Underneath the hood is a quad-core 1.2GHz Marvell CPU with 1.5GB RAM and 16GB internal storage. This model does have support for a 64 GB micro SD, if you need to get more space for all of your music and videos. Unlike Nooks of the past, this model has two cameras, a rear facing 3 MP edition and front facing 1.3 MP for video calls. It weighs 17.28 oz. (489.9 g) and should garner you 10 hours of battery life via the 6.8 mAh battery.
Barnes and Noble is hyping the fact this tablet costs $299 and comes with $200 of free content. What exactly do you get? Well, Customers will receive four free bestselling eBooks including And Then There Were None by Agatha Christie, Two of a Kind (Fool’s Gold Series #12) by Susan Mallery and The Best American Series 2014: 12 Short Stories & Essays by Houghton Mifflin Harcourt, as well as an episode each of three hit TV shows: The Newsroom and Curb Your Enthusiasm from HBO, as well as Disney’s The Octonauts.
The resolution on this tablet is actually a downgrade from the Nook HD+ that many customers have, but it does have a modern version of Android 4.4, which will insure almost all of the apps from Google Play will work. I think the biggest strength that Barnes and Noble has when selling this 10.1 tablet is their support network. If anything goes wrong with your device, you can simply bring it back to any bookstore and they can take a look at it. In most cases, they can swap out your old model for a new one right then and there.
The complete modern generation of Amazon tablets and e-readers are now available to be shipped when new orders are being placed. Pre-orders for the Kindle Voyage are also starting to ship, but new orders have a delay of a few weeks.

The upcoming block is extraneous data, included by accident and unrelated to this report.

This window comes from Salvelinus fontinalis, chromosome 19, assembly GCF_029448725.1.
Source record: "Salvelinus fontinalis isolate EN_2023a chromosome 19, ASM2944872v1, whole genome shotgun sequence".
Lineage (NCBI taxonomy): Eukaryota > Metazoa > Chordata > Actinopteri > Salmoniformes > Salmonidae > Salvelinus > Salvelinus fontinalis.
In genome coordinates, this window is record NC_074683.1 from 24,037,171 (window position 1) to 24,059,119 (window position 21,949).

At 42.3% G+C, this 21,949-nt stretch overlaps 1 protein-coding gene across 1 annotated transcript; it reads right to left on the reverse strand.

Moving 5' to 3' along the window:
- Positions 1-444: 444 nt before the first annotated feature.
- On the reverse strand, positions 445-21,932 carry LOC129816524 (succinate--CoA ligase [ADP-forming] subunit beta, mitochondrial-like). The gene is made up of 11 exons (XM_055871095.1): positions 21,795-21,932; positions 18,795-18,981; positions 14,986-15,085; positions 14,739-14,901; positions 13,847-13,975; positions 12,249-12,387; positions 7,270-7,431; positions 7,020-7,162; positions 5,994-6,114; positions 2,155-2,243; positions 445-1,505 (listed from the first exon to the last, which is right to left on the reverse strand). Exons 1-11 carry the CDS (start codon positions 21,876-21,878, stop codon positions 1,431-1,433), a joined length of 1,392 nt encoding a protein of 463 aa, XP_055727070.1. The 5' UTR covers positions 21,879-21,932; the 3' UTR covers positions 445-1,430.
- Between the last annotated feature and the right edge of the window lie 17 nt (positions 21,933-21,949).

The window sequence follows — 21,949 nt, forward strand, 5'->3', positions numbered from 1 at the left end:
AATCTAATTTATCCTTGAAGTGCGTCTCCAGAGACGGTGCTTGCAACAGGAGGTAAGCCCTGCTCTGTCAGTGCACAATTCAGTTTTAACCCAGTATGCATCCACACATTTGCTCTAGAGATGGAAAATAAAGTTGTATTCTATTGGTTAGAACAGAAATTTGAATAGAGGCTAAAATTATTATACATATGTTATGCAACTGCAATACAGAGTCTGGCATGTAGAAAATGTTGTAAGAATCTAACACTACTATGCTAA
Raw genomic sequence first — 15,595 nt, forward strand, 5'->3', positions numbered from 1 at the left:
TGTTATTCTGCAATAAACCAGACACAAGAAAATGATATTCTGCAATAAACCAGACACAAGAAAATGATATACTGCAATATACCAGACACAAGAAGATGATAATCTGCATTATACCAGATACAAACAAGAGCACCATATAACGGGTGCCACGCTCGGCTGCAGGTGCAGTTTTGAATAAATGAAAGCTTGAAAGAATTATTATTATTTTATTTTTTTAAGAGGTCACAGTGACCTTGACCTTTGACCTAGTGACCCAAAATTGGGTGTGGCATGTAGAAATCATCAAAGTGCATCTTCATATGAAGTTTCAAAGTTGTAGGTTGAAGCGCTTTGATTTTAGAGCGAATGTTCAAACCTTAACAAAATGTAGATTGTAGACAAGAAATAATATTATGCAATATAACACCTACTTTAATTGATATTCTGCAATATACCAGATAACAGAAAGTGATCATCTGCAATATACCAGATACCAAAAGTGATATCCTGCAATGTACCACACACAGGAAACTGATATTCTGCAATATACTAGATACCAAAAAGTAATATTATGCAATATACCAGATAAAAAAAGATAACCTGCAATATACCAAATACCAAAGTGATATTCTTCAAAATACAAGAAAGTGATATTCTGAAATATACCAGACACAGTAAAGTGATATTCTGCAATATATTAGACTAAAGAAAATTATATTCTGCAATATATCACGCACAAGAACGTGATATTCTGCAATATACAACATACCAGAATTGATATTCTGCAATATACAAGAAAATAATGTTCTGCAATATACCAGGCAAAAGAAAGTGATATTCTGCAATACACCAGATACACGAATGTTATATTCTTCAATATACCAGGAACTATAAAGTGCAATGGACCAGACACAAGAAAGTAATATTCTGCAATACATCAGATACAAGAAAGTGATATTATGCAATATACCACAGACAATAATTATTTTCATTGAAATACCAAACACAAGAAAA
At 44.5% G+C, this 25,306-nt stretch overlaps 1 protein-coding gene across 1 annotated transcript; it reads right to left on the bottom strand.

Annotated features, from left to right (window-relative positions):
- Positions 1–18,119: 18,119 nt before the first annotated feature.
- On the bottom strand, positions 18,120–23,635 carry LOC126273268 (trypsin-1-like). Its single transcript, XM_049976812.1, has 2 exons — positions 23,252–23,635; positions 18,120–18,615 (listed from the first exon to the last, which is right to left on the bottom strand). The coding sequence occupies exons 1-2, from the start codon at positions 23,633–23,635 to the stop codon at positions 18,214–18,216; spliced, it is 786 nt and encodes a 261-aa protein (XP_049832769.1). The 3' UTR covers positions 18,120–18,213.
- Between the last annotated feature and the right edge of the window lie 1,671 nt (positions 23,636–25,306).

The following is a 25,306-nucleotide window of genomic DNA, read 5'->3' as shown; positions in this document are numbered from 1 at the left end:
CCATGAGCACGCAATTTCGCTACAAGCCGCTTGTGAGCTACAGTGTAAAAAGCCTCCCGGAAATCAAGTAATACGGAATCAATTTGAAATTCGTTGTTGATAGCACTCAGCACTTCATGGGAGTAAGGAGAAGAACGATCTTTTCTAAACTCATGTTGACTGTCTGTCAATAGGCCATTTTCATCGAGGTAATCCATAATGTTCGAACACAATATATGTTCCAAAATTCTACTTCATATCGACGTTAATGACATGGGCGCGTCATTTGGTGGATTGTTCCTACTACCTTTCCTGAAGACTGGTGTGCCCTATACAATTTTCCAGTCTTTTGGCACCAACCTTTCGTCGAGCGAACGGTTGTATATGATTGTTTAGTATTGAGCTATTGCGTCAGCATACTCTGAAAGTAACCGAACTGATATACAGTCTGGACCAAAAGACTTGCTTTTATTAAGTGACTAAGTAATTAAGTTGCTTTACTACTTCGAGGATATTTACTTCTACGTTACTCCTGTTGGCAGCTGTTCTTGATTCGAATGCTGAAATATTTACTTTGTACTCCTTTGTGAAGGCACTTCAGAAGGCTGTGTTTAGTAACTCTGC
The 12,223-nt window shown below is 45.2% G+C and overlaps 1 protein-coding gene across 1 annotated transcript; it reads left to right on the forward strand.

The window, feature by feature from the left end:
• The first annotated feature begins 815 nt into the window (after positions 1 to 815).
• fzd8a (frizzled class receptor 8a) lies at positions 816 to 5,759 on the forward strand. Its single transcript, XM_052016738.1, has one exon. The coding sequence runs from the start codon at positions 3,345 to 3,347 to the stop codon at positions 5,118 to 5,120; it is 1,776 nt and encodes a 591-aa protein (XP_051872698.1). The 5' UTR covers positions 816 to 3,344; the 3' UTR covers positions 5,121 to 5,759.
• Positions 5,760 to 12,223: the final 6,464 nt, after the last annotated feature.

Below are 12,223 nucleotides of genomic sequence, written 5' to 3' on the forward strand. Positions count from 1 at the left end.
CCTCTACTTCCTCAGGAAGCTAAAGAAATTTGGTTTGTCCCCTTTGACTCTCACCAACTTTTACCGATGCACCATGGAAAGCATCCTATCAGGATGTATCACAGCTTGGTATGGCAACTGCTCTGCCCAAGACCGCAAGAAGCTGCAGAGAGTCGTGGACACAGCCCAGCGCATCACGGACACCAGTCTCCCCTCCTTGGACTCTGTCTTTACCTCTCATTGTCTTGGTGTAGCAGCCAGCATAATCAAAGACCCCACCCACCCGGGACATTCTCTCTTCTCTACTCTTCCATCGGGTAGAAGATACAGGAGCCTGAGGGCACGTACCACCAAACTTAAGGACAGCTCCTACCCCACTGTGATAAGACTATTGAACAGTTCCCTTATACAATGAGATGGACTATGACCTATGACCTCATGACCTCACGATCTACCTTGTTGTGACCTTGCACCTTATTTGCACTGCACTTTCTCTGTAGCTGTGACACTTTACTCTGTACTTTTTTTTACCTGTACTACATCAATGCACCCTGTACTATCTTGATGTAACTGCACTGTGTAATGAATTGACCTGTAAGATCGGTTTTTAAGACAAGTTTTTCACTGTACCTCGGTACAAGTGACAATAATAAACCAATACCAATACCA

Amazon originally announced their complete modern lineup of devices on September 17th and actually never orchestrated a media event for it, which was a stark departure from previous product releases.
The Kindle Voyage is likely the most innovative e-reader to be released in quite sometime. It has very high PPI and a new page turn mechanism that is meant to provide haptic feedback.
“Kindle Voyage is designed to disappear so you can lose yourself in a story,” said Dave Limp, Senior Vice President, Amazon Devices. “This is the most advanced Kindle we’ve ever built. Customer response has been overwhelmingly positive, and we’re working to build more as fast as we can. We can’t wait to get Kindle Voyage into the hands of readers starting today.”
Amazon has confirmed to Good e-Reader that they are opening up two pop-up stores in California to take advantage of the holiday season. The first location will be in Westfield San Francisco Centre and Sacramento, in the Westfield Galleria at Roseville.
Amazon has been testing the waters of retail for a number of years with pop-up stores, lockers and vending machines. Industry experts are wondering if this is a larger push for permanent physical retail presence, similar to the likes of Apple’s retail stores.